Adventures in Art
By Sue Hubbard
When poets take up prose, the results can be masterpieces of minimalism. One can find themselves wondering how so many ideas got squeezed into so few words. Following in the footsteps of other poets who have turned their pen on the art world (Peter Schjeldahl, Baudelaire, and Frank O’ Hara to name a few) Sue Hubbard creates concise word portraits of the art world that can say more in two pages than most writers on the subject can say in whole tomes. Her new book Adventures in Art collects 20 years of writing on that subject. Although many of the pieces, commissioned for British publications are ten or more years old, nothing about this book feels dated. Her observations stand the test of time.
The book is divided into two sections. The first section is pieces written for magazines and catalogs. These pieces tend to be longer and more definitive. The second section is reviews. What makes this section so readable, long after a show has come and gone, is the meticulous research that went into crafting each piece. She is able to place the artist that she is writing about in a whole historical context, as well as placing the show she is reviewing into the artist’s career.
Early in the book she warns that these were commissioned pieces, so there might not be a lot of the big names that would be expected in a history of modern art. If one reads the book through, most of the celebrity art names get mentioned in a way that actually serve to make the people that she does write about seem more interesting. And just as a clue to potential readers, it is the names that you have probably heard the least about that will prove the most interesting.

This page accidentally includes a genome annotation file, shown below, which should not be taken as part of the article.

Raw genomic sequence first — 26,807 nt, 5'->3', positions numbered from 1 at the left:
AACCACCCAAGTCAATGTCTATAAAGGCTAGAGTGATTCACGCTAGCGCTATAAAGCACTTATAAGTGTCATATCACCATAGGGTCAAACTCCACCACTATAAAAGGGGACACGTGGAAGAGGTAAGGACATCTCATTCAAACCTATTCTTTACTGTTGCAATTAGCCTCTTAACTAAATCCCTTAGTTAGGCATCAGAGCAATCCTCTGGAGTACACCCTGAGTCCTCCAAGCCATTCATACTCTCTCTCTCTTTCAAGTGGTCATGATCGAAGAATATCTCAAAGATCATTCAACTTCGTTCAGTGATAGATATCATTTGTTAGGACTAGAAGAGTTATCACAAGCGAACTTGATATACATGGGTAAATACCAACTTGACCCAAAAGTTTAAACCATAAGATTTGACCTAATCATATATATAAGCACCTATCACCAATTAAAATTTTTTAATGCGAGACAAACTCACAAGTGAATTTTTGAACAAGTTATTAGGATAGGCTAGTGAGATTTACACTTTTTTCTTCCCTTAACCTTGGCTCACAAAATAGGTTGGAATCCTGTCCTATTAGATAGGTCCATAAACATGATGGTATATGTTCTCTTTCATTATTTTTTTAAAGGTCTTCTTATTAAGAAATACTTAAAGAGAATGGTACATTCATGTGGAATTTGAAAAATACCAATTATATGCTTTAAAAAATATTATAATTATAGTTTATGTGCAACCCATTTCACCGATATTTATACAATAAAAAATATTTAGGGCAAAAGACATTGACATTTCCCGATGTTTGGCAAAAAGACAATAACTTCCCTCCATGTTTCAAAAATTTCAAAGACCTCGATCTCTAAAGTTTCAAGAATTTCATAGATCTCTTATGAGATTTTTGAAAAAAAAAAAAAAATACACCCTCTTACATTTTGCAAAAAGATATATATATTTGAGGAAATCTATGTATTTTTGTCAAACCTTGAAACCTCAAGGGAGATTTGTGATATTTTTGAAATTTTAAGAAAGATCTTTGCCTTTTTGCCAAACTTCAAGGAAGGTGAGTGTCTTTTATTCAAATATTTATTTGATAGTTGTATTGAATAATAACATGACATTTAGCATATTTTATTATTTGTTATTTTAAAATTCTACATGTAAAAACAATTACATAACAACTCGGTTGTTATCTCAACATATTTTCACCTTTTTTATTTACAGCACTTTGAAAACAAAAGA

When she writes about celebrity artists, such as Cindy Sherman, Francis Bacon, Ed Ruscha, and Tracy Emin, she is able to come up with some new angle or fact that can give the reader a whole new perspective on an artist that they thought they knew. Stating at the outset that her mission is to convey what is worth looking at and why, one comes away with a sense that her world view is broad enough to actually convey this in a world where information overload and a global perspective are very real factors.
Most of all, this book is incredibly readable. She can use an expression like “not worth a hill of beans” in one paragraph, and have you racing to a dictionary the next. Because it is the nature of this book to collect snapshots in time, rather than to lay out a history of modern art, the sum of these essays is actually greater than their well constructed parts. As she states in the introduction: “The process of looking involved in writing a poem, the long maturation, the editing, the elimination and constant reappraisal, is not so different from the techniques employed in making art.” This book is deliciously engaging proof of that hypothesis.